Published: 30/09/2004, Volume II4, No. 5925 Page 25
Italy's mental health services are superior to ours on everything from training to time spent with clients. John Mahoney thinks we can close the gap
Some years ago I spent a short time working in mental health services in Trieste, an industrial city in northern Italy. Trieste has developed what I would consider an extremely comprehensive mental healthcare system.
When I visited again recently with a group of clinicians, managers and service users from English mental health services, I was equally impressed. Trieste has one of the lowest rates of compulsory admission anywhere in the Western world. In fact, they consider a compulsory admission as a failure of the service.
Services in Trieste work in areas with a population of approximately 60,000. Each area has local inpatient beds, a broad range of accommodation and day services and community mental health teams that operate from 8am-8pm seven days a week. There is the capacity to respond to crises around the clock and provide individualised care packages to those most in need.
Every area also has programmes providing work for people with mental illness.Mental health services allocate up to 5 per cent of their budget for grants to local employers to provide training for people with mental illness.
Within services themselves, well over 80 per cent of staff time is spent in direct client contact. The administrative systems used to record and monitor client progress are simple, yet extremely effective. For example, the local mental health team records any significant concerns about clients in a diary and meets every lunchtime to review the diary and arrange who will go out to visit clients.
The group from England was struck by the stark contrast of this simple approach to the increasingly cluttered and overly bureaucratic care planning system it has become used to.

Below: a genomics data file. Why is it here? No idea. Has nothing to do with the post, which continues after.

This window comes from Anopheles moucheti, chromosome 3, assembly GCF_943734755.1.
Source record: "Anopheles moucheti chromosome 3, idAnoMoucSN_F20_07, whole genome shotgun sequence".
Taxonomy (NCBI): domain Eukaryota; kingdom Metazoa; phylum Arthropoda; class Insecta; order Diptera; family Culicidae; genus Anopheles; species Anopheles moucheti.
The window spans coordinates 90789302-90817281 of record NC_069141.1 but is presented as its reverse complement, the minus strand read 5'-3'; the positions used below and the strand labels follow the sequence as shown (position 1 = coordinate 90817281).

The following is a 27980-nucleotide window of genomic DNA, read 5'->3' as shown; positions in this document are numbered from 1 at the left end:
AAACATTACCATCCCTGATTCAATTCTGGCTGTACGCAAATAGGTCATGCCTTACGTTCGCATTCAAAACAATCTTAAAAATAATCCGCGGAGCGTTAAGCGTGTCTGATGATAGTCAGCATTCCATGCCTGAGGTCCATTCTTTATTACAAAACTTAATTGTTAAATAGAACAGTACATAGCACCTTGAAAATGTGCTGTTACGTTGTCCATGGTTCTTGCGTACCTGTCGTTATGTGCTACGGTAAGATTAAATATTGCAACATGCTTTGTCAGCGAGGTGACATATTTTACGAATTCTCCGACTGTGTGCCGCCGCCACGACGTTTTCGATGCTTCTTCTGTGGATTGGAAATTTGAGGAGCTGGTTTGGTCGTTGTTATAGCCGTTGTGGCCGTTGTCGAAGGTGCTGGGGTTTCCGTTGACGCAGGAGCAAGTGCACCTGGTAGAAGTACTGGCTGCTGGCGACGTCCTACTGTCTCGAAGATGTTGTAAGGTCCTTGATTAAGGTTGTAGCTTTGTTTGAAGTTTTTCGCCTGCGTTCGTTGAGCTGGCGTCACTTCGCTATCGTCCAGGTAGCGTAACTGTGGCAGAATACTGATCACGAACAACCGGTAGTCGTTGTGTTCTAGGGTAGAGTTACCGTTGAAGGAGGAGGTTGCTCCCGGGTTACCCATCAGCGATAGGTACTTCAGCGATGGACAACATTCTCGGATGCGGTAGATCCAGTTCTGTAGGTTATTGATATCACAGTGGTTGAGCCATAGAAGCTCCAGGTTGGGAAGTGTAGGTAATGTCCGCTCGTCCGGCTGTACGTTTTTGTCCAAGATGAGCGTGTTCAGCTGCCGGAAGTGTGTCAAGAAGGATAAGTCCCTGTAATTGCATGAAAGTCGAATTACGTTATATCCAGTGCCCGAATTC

Only about 15 per cent of qualified staff time in inpatient units in England is spent in direct contact with service users. The situation is only slightly better in community services. There, about 50 per cent of qualified staff 's time is spent on completing assessments and the form-filling involved in the various aspects of the care programme approach (CPA) process - a situation I am sure that ministers never intended.
The CPA, introduced in 1991, requires that everyone seen by specialist mental health services should have a risk assessment and care plan drawn up and be allocated a named mental health worker to co-ordinate their care and regularly review their needs. The principles are sound, but implementation is problematic.
Mental health professionals, including most psychiatrists, tell us that implementing CPA in its current form is a huge waste of their time and can in fact be a significant barrier to good patient care.
What's really going to change the experience of mental health service users in this country is freeing up front line staff so they can provide the quality and depth of care that they would like to.
By streamlining CPA and performance management I think we could release much of the£2bn of staff time currently invested in bureaucracy and effectively double service user contact.
Let's really shift the balance of power to the front line.
John Mahoney is director of the National Institute of Mental Health in England (eastern region).